The Volta Show N.Y. 2010.
VOLTA is a tightly focused, boutique exhibition of exclusively solo projects.
Its theme this year, “No Guts, No Glory” extols the artist and galleries who still refuse to play it safe in troubled economic times.
Catching my eye as I entered the exhibition was a video of Todd Pavlisko nailing his foot to the floor. I asked him if it hurt when he pounded a steel spike into his foot with a hammer. He said it did, even though he didn’t scream or cry in the video, but did wince in pain for several minutes.
He said the hardest thing to deal with was the puddle of blood that stuck to his flesh like glue as he pulled his left foot up when he was done. A diminutive, tattoed Brooklynite with glasses and a bald head, Pavlisko explained that he had a doctor on hand to cauterize the hole in his foot after he performed the self mutilation, having researched the best spot to hammer the spike, so as not to cripple himself. I mentioned that I once stepped on a long nail sticking up in somebody’s dirty loft, which went thru my leather boot and out the other side of my foot.
That didn’t really hurt at the time, but it left a black spot on the top of my foot for six months, until I scraped it out with a needle.
Pavlisko seemed to enjoy talking about his work. It was nice to meet and talk to an artist while first encountering his art.
In the same booth was a large acrylic on canvas of Steven Hawking floating by himself in the bowels of an aircraft in free flight. The work claimed to re-enact a media spectacle of Hawking experiencing simulated weightlessness, freed from an assisted-living wheelchair. Other paintings by Pavlisko of Joe Lewis and Richard Pryor resonated with a subtle discordance.
A visceral narrative of pain and conflict informs Pavlisko’s work.
Down the hall, Frederico Solmi from Barcelona presented a Russell Love collaboration; eight jagged black frames filled with video images of a vomit encrusted crudely animated cartoon hell called DOUCHEBAG CITY. An insane video game depicts someone named Dick Richman, assaulted by armies of deformed oversized insectoid robots with accompanying commentary:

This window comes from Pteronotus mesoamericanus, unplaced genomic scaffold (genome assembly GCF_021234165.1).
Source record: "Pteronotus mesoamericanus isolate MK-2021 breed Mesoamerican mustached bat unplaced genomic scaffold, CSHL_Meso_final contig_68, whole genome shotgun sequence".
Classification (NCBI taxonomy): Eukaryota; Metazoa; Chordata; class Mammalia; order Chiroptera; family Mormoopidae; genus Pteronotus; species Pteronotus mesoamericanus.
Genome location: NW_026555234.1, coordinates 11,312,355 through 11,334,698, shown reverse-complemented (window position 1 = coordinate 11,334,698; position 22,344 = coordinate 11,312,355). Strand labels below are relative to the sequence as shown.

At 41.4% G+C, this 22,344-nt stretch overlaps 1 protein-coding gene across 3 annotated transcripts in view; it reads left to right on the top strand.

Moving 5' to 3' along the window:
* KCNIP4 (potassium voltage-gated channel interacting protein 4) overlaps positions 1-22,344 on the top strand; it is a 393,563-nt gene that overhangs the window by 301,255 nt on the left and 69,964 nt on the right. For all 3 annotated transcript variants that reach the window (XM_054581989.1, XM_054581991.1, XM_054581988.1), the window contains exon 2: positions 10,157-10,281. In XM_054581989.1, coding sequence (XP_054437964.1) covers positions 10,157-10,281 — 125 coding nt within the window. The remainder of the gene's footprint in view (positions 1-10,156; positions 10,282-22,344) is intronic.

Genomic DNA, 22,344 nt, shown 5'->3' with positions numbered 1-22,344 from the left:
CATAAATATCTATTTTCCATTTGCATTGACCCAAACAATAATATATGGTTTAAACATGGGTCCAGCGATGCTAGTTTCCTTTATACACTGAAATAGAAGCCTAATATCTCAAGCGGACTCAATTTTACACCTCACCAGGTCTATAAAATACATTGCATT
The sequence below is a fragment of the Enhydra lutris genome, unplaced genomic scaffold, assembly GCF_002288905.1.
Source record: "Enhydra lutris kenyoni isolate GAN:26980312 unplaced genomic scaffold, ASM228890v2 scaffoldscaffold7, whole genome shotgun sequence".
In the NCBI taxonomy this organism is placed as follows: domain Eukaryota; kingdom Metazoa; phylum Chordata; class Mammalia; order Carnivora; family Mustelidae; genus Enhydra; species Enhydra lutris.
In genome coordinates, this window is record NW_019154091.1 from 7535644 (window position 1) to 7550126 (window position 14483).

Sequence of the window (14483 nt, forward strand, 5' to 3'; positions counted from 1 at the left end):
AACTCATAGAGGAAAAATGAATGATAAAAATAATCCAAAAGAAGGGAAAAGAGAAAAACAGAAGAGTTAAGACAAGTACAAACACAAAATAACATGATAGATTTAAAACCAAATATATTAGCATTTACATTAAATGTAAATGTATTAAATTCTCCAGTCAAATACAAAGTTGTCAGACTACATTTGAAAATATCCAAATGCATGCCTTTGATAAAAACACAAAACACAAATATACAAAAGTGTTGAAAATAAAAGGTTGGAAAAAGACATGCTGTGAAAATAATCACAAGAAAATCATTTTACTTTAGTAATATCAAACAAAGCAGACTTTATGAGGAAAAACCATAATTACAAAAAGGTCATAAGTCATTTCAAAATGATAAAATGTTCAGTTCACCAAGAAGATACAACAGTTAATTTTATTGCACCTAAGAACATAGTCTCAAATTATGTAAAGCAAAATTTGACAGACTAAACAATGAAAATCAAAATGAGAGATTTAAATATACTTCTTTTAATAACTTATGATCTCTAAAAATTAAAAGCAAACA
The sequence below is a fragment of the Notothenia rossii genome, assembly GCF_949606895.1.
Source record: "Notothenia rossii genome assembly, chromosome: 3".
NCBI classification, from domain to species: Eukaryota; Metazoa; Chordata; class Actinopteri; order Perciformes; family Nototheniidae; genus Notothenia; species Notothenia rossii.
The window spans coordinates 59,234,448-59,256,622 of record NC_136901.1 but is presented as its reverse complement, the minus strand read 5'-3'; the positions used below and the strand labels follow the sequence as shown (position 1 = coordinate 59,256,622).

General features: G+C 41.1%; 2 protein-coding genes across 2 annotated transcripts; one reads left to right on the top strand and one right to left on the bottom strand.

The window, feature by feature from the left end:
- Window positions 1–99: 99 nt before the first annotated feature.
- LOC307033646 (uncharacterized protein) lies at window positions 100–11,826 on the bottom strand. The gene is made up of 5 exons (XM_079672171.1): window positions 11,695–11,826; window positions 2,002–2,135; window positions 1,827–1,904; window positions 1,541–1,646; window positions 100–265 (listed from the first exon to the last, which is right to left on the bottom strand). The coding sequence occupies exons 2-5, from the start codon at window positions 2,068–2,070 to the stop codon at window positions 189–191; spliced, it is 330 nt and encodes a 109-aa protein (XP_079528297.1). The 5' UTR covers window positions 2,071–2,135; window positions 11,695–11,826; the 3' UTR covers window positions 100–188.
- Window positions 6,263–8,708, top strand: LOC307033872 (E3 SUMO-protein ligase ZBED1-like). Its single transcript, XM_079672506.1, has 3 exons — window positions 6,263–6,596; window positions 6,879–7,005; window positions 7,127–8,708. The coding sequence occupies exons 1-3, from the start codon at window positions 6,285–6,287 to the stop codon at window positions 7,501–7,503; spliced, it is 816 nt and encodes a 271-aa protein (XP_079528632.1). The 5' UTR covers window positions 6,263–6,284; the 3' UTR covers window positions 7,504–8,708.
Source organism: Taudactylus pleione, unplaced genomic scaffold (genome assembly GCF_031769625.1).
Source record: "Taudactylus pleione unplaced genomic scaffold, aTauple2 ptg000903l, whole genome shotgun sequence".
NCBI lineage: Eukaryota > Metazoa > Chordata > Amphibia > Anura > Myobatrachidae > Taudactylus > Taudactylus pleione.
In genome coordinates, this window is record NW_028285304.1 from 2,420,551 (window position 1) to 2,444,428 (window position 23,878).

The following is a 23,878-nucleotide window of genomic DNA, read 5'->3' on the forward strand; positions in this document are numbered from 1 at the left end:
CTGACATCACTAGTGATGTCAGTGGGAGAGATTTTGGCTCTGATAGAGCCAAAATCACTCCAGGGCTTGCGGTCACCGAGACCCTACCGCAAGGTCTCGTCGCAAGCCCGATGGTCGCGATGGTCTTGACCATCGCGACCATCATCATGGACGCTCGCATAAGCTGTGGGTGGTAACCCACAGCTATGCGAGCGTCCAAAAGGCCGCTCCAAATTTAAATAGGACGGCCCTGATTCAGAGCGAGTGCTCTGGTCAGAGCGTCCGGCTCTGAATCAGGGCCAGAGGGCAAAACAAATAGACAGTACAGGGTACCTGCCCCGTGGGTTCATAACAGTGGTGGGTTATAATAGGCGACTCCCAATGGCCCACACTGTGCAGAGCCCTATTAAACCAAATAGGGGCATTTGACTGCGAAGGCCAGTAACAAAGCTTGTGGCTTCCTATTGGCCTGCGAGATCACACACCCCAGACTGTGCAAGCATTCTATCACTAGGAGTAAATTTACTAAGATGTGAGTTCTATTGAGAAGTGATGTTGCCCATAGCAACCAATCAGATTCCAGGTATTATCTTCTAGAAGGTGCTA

“You are an insatiable and corrupt Wall Street employee. You’ve been banished to live in Douche Bag City. Your vicious behavior has caused terrible suffering to the community. Now it is time to face the consequences. Your dirty tricks are responsible for screwing up millions of peoples lives and causing the suffering of countless hard working people.
Your mission is to survive the torture that your behavior has brought onto you.”
In an alien environment carpeted with money and splattered body fluids, barbaric demons attack while guns blaze and bodies explode. Dick Richman rotates with a rictus grin, covered in blood while MISSION FAILED and BURN IN HELL fills the screen. Everything is intentionally ugly, raw and bleak, an accurate depiction of life in 2010 corporate America.
“MONEY, STOCKS & WEALTH ARE MEANINGLESS” scream words filling the video monitors.
Nearby, a miniature calliope with decapitated politicians and dictators revolves while a doll of the pope with a giant erect penis sodomizes them.
A few feet away, a plexiglass cube filled with salt water holds a human skull covered with five multicolored corals while a live shrimp walks around.
Created by Mathias Kessler, one of five editions represented by a gallery from Frankfurt, the piece is called “Nowhere to Be Found.”
In another booth stands an elegant monument to power and youth by a Swedish artist named Karl Tuikkanen, who bought a used high-end 750 model BMW off the internet, then shredded the car at a recycling plant, separated the heavy metals from the debris, melted it all down and poured it into a mold of a giant penis ejaculating silver cum.
The black, six foot high sculpture on a rounded and square base, took four years to complete.
Tuikkanen tracked down and interviewed the last four owners of the 800 kilo BMW for an accompanying video, discovering that it originally sold for $160,000 in 1991.
By 2006 the BMWs value had dropped to $3,000.
Such cars in Sweden briefly were big league status symbols until their value dropped and they became exclusive playthings of suburban criminals.
In Stockholm, when Tuikkanen drove the vehicle, police would often pull him over.
One sees phalluses in every culture. The final piece unites commodity fetishism with erotic power, transforming the criminalized Diamond Swords 181 metal into a monument of modified car culture.
In another “avenue” of the show, Dawolu Jabari Anderson displayed fake comic book covers as oversized posters showing superhero characters as racial stereotypes: Uncle Remus, MAM E, and Tar Baby.
Chambliss Giobbi’s half analogue, half digital images of twisted faces and nude women were a dizzying collection of convulsing representational forms defying all aspects of reality, creating a neo-Cubist tour de force reminiscent of of the decadent, grotesque and emotionally turbulent work of George Grosz, Francis Bacon and Lucien Freud.
Other pieces that impressed me at VOLTA were Penny Lamb’s doll in a gold room, photos of nude girls by Boris Hopper, Soyoen Cho’s plastic fork sculptures of light and wire,
Xie Caomin’s big paintings in oil, metallic mandalas depicting images composed of twisted and broken metals, and Chicago artist Rachel Niffenegger’s weird faces painted in watercolor.
by Monica Casanova